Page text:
Highlights from Day 1:
Fahe President Sara Morgan opened the Member Meeting, after the Member rollcall, by reporting on recent Fahe activities. She said, “This year we worked together to complete a theory of change and have published a new Strategic Plan to guide the Fahe network forward. At our annual meeting we will discuss the new Strategic Plan and launch working groups based on the four strategic areas of focus identified in the plan.”
“I am happy to report that we ‘stuck the landing’ with our finances, ending in the black, meeting net income as well as operating funds goals.” -Sara Morgan
Fahe CEO Jim King addressed the group next, reflecting on the urgency of increasing investment for the region, saying, “Did you know that persistent poverty counties still only get 1/10 of the support that philanthropy and private capital spends? That’s not good enough.”
“It’s time for us to be recognized as folks who need to be in the room. We need to be properly funded to do the job we’re already doing, we should be helping to frame the problem and introducing the solutions with federal, private, and philanthropic dollars.” – Jim King
Next, Fahe Senior VP of Membership Vonda Poynter and Fahe Chief Communications Officer Lina Page led lively discussion roundtables that explored and captured diverse Member perspectives on the Four Corners in our Strategic Plan.
The Four Corners—Money, Capacity, Narrative, and People—are derived from the Fahe theory of change. They will guide the network to realize our five-year vision as stated in the Strategic Plan.
“From an advanced Member survey we learned that 84% of respondents feel that Increasing Investment is highly relevant to their organizations.” – Vonda Poynter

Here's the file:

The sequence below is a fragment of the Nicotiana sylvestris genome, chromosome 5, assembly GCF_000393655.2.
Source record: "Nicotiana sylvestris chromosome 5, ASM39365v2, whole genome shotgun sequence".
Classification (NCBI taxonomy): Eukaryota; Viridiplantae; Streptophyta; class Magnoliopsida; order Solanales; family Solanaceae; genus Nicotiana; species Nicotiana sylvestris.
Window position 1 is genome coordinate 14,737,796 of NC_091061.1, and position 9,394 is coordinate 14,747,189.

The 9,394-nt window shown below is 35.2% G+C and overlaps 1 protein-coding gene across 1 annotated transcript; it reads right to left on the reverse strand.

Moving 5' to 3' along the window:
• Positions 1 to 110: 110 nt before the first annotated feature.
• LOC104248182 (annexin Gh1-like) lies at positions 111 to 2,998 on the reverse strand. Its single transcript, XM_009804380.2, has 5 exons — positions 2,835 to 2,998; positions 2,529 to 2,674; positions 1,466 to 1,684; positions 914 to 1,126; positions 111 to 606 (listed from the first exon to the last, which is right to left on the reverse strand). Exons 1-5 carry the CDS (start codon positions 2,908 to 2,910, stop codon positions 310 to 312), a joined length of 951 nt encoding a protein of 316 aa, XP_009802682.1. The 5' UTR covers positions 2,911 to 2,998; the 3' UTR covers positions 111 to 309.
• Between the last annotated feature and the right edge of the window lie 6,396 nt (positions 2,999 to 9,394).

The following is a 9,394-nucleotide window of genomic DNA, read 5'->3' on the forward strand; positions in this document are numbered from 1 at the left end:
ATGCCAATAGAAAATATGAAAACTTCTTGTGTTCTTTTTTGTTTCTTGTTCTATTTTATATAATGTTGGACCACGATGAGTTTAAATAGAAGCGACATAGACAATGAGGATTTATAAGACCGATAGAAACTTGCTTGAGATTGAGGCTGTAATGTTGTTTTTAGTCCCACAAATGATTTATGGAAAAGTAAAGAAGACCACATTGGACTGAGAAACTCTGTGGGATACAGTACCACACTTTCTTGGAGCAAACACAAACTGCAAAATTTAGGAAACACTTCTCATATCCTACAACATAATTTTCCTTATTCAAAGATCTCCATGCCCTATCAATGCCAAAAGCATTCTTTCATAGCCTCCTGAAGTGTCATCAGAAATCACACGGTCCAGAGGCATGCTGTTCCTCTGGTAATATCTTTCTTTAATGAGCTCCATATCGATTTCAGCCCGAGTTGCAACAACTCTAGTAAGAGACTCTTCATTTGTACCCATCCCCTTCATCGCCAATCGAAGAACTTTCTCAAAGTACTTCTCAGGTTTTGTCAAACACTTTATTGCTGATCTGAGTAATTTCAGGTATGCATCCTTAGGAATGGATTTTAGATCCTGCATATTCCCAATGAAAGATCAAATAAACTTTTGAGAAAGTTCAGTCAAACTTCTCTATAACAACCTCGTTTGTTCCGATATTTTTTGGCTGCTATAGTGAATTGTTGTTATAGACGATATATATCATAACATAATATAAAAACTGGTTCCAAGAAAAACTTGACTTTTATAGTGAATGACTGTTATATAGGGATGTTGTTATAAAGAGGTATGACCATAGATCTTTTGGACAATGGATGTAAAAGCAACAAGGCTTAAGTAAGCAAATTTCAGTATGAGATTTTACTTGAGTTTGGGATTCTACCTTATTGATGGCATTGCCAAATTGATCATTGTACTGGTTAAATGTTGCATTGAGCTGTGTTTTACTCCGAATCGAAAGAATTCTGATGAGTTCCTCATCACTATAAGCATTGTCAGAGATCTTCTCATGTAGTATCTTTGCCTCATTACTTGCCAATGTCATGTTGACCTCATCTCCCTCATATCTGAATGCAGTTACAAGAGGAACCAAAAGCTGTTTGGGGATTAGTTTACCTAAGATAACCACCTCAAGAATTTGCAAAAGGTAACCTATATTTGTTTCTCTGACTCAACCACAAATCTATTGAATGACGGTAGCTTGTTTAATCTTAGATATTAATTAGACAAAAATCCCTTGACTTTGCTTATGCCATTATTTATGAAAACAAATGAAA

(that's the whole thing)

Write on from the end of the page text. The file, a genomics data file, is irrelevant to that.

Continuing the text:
She added, “We want to encourage your input regarding how each of the Four Corners resonate with your work.” Vonda invited Members to sign up for one of four Working Groups that are currently being formed– Money, Capacity, Narrative, and People. These groups will be active throughout the upcoming year. Members can email Vonda Poynter to join one of the groups.
Fahe VP of Advocacy Maggie Riden gamified best practices in advocacy storytelling as she and her team led a rousing competition called the Gift of Gab amongst the caucus groups to first collectively author, and then shorten, a memorable description of their work. The Tennessee Caucus took home the prize with their winning description.
“We are a collective of small businesses serving Tennessee, providing housing opportunities for upward economic mobility. Housing: It is more than a foundation.” – Fahe Tennessee Caucus
During a distinctly moving keynote address that evening, Oweesta President & CEO Chrystel Cornelius spoke of the similarities between remote, rural Native communities and communities in the Appalachian region, saying ,“we are much like you, but a little bit different.” Cornelius added that she saw “a kindness, honor, and integrity in the people who live in these regions” and “despite the lack of housing and lack of employment our people will say that home is still my favorite place.”